“How communities of faith constructing safety and security in the wake of tragic instances of gun violence ”
Given the increase in gun violence within the sacred spaces of congregations, including the shocking high-profile massacres in Charleston, SC and Sutherland Springs, TX, churches are wrestling with issues of safety and security in new ways. These are at once practical questions of how to stay safe in worship as well as sources of theological inquiry into the meaning of security in the context of faith. Clearly, churches are responding in a variety of ways to these challenges. Private organizations and governmental agencies are offering training on church safety, which oftentimes involves forming armed security teams or encouraging concealed carrying of guns by church members. Other congregations seek security without resorting to armed defense.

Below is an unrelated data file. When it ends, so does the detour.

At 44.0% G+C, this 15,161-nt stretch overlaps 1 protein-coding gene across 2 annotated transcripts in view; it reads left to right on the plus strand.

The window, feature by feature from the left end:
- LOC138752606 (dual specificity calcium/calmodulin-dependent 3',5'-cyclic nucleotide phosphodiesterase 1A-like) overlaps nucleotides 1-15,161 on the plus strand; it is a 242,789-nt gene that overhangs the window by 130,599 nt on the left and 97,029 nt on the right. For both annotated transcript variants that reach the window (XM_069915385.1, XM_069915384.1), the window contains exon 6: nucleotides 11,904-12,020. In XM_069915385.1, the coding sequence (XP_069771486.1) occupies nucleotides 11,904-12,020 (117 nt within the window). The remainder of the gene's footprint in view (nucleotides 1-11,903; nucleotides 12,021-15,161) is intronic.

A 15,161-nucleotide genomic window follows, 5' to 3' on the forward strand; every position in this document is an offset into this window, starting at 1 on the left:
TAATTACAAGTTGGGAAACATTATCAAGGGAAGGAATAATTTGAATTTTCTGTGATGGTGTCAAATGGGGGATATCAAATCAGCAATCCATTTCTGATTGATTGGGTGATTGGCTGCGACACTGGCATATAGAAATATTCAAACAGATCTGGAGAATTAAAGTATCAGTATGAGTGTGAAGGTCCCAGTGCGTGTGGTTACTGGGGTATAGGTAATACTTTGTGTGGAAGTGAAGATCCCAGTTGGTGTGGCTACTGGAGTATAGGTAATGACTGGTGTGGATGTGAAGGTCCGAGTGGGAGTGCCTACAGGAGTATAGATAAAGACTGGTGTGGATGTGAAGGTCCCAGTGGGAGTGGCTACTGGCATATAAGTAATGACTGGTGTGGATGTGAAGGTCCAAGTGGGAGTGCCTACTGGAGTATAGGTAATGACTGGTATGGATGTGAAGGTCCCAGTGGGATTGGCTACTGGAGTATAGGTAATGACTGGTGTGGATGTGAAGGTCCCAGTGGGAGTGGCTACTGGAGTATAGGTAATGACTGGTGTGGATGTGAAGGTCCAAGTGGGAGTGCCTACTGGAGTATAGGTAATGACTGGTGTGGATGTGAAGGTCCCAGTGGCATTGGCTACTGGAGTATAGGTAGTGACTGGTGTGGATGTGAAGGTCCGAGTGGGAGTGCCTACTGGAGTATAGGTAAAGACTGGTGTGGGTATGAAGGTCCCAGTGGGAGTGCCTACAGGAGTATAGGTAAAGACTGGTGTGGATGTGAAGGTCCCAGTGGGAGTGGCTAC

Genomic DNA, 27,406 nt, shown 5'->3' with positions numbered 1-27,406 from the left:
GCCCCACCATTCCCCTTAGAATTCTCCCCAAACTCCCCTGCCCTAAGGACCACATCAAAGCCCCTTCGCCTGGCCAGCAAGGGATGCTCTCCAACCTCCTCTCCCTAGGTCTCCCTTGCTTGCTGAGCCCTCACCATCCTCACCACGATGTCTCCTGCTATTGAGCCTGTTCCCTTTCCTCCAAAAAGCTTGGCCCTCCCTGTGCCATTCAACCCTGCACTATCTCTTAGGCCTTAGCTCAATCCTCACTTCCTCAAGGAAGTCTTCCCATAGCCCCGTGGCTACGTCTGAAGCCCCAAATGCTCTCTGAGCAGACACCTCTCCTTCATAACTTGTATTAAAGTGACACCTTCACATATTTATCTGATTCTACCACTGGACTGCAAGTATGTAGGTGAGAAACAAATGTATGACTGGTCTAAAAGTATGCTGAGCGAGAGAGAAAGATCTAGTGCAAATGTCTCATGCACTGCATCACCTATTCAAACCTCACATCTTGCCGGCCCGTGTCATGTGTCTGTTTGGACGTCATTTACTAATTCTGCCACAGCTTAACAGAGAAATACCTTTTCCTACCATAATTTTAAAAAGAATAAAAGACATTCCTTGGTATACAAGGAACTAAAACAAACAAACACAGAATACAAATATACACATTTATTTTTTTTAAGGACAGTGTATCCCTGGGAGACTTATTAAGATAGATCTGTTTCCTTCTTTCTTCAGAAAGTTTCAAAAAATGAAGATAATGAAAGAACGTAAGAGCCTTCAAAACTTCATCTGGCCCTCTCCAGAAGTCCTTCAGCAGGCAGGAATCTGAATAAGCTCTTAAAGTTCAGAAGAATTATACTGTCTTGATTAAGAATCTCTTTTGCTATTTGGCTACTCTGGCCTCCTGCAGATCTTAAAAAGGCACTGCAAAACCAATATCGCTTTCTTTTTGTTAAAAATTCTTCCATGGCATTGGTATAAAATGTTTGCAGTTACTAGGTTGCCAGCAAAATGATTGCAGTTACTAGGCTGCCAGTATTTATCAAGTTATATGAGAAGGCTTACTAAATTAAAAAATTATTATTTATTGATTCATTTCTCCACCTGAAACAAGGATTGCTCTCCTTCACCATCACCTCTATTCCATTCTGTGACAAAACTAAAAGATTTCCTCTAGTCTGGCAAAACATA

This project will explore how different congregations are processing these questions of security, questions that engage the very core of their faith commitments. Our team of two academic sociologists and two local clergy from very different contexts (Philadelphia and rural Texas) will engage in a series of conversations intended to identify what key concerns and commitments are shaping the responses of different Christian congregations to the increasing threat of gun violence in churches. These conversations will take place while the team attends a national conference on church security and site visits to clusters of churches in rural Texas and in urban Philadelphia. This collaborative inquiry will help church leaders appreciate their congregations’ vulnerability and to formulate safety strategies that are consistent with their beliefs and traditions.